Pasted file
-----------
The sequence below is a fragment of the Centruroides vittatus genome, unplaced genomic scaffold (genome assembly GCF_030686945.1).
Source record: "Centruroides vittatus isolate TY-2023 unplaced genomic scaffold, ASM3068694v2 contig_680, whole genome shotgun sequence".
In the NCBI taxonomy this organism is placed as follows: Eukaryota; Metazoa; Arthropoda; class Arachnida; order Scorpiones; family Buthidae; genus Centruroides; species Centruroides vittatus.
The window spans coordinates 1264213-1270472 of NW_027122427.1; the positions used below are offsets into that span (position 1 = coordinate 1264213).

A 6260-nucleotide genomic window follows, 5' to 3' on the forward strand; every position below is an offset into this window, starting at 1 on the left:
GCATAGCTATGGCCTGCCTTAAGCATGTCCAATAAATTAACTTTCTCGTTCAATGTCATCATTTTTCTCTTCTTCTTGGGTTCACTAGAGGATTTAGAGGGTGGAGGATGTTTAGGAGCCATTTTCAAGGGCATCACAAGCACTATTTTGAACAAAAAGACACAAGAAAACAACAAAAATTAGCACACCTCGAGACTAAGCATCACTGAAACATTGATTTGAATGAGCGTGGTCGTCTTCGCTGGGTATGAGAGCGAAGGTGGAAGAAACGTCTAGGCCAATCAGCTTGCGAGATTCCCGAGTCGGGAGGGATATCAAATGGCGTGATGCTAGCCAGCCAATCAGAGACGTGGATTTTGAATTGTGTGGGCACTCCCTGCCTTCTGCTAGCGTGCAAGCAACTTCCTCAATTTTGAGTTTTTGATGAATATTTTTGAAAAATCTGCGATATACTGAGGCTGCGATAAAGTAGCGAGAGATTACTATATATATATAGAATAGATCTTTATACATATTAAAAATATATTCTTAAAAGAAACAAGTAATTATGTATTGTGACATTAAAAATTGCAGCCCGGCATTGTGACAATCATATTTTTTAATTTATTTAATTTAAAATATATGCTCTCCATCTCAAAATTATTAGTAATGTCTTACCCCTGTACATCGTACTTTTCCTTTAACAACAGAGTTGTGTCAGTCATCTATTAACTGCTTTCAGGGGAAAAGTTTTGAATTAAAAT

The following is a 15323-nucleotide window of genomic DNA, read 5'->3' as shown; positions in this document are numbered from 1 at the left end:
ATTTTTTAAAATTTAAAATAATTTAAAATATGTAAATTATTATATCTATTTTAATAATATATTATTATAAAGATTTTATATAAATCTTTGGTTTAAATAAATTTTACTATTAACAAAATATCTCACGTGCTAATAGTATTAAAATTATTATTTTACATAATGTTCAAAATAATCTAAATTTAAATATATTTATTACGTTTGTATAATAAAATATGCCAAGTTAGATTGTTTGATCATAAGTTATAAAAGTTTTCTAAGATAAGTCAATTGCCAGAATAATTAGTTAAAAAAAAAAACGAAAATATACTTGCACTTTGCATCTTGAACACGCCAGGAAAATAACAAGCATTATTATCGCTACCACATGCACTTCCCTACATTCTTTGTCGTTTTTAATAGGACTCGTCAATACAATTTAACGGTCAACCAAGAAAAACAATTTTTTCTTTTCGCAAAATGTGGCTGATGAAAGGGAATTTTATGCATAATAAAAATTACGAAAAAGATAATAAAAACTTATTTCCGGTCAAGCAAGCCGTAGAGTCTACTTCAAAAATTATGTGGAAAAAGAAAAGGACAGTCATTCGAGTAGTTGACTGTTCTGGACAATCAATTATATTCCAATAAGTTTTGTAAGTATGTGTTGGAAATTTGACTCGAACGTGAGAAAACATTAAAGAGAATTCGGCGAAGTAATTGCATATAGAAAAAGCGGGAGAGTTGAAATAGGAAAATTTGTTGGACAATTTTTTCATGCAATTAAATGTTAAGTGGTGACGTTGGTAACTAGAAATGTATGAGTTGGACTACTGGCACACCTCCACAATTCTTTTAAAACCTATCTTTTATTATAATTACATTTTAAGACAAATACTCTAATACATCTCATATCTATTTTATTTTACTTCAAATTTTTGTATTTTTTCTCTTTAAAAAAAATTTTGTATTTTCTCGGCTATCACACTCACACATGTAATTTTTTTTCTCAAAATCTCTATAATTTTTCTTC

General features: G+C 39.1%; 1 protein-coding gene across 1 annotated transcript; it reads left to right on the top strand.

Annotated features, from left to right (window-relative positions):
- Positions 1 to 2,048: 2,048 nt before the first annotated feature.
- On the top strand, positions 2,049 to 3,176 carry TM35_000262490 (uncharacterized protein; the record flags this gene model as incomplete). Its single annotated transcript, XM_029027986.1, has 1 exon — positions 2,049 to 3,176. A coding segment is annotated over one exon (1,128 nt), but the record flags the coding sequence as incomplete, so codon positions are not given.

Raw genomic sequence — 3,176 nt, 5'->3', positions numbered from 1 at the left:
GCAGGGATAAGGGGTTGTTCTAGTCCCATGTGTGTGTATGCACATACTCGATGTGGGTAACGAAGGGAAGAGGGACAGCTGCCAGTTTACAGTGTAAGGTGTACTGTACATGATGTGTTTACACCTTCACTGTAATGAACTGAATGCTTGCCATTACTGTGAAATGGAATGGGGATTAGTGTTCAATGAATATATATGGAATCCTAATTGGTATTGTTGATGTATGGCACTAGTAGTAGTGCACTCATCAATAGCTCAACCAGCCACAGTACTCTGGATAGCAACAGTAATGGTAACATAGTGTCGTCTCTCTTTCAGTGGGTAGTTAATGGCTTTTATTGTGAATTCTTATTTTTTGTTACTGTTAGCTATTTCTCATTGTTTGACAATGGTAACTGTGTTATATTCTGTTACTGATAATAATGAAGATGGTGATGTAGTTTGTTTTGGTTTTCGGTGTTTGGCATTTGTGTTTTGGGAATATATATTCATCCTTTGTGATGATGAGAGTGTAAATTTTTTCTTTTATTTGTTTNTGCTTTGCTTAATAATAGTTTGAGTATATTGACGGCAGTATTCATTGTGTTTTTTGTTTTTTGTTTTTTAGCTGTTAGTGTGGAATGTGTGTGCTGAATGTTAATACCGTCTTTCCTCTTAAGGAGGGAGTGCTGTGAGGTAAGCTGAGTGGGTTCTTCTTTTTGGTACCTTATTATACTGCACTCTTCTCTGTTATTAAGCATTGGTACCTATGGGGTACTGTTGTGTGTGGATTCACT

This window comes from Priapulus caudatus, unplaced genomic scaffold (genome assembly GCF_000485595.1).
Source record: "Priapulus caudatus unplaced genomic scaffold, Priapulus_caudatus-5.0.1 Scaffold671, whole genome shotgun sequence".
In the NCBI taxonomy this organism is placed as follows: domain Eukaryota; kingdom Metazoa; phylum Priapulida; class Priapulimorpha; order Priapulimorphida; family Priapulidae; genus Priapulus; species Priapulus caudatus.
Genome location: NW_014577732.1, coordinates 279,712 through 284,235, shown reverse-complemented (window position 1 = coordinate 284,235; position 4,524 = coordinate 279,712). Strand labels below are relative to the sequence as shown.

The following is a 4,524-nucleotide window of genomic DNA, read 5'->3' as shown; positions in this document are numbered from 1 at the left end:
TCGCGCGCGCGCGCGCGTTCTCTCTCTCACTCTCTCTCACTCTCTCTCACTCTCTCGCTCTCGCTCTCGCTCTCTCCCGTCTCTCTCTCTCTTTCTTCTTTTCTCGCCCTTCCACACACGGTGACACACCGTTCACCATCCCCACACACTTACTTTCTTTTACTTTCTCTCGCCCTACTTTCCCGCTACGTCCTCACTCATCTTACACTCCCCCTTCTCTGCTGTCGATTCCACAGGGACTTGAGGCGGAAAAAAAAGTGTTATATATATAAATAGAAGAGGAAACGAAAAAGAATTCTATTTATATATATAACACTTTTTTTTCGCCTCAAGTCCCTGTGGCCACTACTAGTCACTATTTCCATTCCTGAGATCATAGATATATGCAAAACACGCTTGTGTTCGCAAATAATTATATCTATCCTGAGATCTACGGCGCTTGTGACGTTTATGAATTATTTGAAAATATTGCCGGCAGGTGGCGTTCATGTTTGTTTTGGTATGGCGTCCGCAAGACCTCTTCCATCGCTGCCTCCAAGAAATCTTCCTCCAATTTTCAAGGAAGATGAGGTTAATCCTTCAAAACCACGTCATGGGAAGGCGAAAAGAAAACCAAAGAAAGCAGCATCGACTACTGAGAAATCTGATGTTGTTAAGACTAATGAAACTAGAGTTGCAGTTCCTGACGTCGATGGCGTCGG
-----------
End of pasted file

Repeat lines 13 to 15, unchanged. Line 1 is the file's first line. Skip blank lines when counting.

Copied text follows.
Raw genomic sequence — 3,176 nt, 5'->3', positions numbered from 1 at the left:
GCAGGGATAAGGGGTTGTTCTAGTCCCATGTGTGTGTATGCACATACTCGATGTGGGTAACGAAGGGAAGAGGGACAGCTGCCAGTTTACAGTGTAAGGTGTACTGTACATGATGTGTTTACACCTTCACTGTAATGAACTGAATGCTTGCCATTACTGTGAAATGGAATGGGGATTAGTGTTCAATGAATATATATGGAATCCTAATTGGTATTGTTGATGTATGGCACTAGTAGTAGTGCACTCATCAATAGCTCAACCAGCCACAGTACTCTGGATAGCAACAGTAATGGTAACATAGTGTCGTCTCTCTTTCAGTGGGTAGTTAATGGCTTTTATTGTGAATTCTTATTTTTTGTTACTGTTAGCTATTTCTCATTGTTTGACAATGGTAACTGTGTTATATTCTGTTACTGATAATAATGAAGATGGTGATGTAGTTTGTTTTGGTTTTCGGTGTTTGGCATTTGTGTTTTGGGAATATATATTCATCCTTTGTGATGATGAGAGTGTAAATTTTTTCTTTTATTTGTTTNTGCTTTGCTTAATAATAGTTTGAGTATATTGACGGCAGTATTCATTGTGTTTTTTGTTTTTTGTTTTTTAGCTGTTAGTGTGGAATGTGTGTGCTGAATGTTAATACCGTCTTTCCTCTTAAGGAGGGAGTGCTGTGAGGTAAGCTGAGTGGGTTCTTCTTTTTGGTACCTTATTATACTGCACTCTTCTCTGTTATTAAGCATTGGTACCTATGGGGTACTGTTGTGTGTGGATTCACT

This window comes from Priapulus caudatus, unplaced genomic scaffold (genome assembly GCF_000485595.1).